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June 14, 1957

In the Matter of KNOLL REALTY CORP., Debtor

The opinion of the court was delivered by: ABRUZZO

The debtor herein filed a petition under Chapter XI of the Bankruptcy Act, 11 U.S.C.A. § 501 et seq. on July 20, 1954. On August 17, 1954, it filed an amended petition under the provisions of Chapter X and on that date a Trustee was appointed for the debtor.

The debtor was engaged in building one-family houses in Bayside, Queens County, New York. In August, 1954, 22 houses were in the process of construction. The property was subject to a first mortgage of $ 275,000 hold by the County Federal Savings & Loan Association and two other mortgages, (1) to William J. Burke in the amount of $ 46,800, dated April 7, 1954, and recorded April 9, 1954, and (2) to Grumman Village Garden Homes, Inc., dated December 11, 1953, and recorded April 14, 1954.

 An order was made after due application authorizing the Trustee to complete the 22 houses under construction upon condition that the expense of completion would constitute a preferred administration claim and a first lien on the 22 houses to be paid out of the proceeds thereof, subject only to the existing mortgage held by the County Federal Savings & Loan Association. The order further provided that all liens of any character and all others claiming a lien against said property would be subordinate to the administration expenses as ultimately allowed by the Court.

 On June 20, 1956, a motion was made by Grumman Village Garden Homes, Inc., for an order directing the Trustee to pay to it the amount due under its mortgage of $ 20,000 with interest to the date of payment. Notice of this motion was given to Burke, the holder of the $ 46,800 mortgage, and 20 other parties claiming to hold liens against the property which Grumman claimed were subordinate and inferior to its mortgage. An order was made by this Court on June 29, 1956, referring the matter to Referee in Bankruptcy as Special Master to hear and determine after an examination of any and all witnesses the issues presented by the petition of Grumman Village Garden Homes, Inc.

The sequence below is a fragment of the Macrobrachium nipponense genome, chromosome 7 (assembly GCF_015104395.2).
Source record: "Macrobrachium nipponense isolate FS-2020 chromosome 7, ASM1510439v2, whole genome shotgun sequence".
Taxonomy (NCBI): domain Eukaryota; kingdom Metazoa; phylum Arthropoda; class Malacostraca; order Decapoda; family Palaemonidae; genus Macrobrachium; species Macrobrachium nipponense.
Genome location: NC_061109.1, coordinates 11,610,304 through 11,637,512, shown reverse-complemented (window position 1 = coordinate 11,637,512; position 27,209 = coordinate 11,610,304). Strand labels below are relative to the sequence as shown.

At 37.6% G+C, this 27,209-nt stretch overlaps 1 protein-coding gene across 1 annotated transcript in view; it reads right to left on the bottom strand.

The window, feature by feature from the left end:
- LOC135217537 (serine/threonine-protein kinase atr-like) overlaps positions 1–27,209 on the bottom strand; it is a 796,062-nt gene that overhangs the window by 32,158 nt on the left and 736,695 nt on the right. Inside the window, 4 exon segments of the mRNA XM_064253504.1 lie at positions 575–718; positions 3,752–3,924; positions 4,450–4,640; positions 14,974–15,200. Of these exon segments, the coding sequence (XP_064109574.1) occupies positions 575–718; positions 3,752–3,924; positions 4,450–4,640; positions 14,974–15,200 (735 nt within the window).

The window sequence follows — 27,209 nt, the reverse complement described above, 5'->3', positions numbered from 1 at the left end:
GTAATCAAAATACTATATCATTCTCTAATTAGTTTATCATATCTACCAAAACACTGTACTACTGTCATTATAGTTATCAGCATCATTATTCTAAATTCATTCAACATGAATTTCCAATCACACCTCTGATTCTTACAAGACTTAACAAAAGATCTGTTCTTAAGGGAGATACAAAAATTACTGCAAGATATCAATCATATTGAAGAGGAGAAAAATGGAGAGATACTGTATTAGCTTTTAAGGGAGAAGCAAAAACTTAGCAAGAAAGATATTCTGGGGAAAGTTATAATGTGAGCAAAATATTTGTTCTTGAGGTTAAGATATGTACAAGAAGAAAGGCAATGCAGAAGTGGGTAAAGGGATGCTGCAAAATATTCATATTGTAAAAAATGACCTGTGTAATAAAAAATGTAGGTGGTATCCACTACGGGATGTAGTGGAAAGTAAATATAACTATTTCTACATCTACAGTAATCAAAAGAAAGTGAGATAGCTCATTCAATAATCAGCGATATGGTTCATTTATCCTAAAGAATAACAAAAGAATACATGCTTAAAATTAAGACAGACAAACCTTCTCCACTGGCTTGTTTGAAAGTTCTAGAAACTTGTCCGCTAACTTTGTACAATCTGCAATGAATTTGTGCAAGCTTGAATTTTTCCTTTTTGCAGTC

The mortgagee, William J. Burke, filed his answer and a cross-petition verified June 21, 1956, to the petition of Grumman. The Trustee of the debtor filed his answer to the petition of Grumman. Hearings were held by the Referee as to the validity of both the Grumman and Burke mortgages.

 The petition of Grumman alleges that it loaned the debtor $ 20,000 on December 11, 1953, less finance charges of $ 2,000, so that the debtor received $ 18,000, and the debtor executed its note under the same date for $ 20,000, payable to Grumman, which was to become due February 11, 1954, with interest. As security the debtor delivered a mortgage dated December 11, 1953, in the sum of $ 20,000 covering the land and buildings owned by the debtor at Bayside, New York.

 This mortgage was recorded April 14, 1954.

 Burke in his answer and cross-petition alleges that he is the holder of the debtor's bond and mortgage dated April 7, 1954, for the sum of $ 46,800 which he claims was delivered to him for a valuable consideration. This mortgage was recorded April 9, 1954, five days prior to the recording of the Grumman mortgage. Burke seeks payment from the Trustee of that amount out of the proceeds of the sale of the land and buildings of the debtor covered by his mortgage. Burke claims that his mortgage is a prior lien on the proceeds and that Grumman's lien is subordinate to his.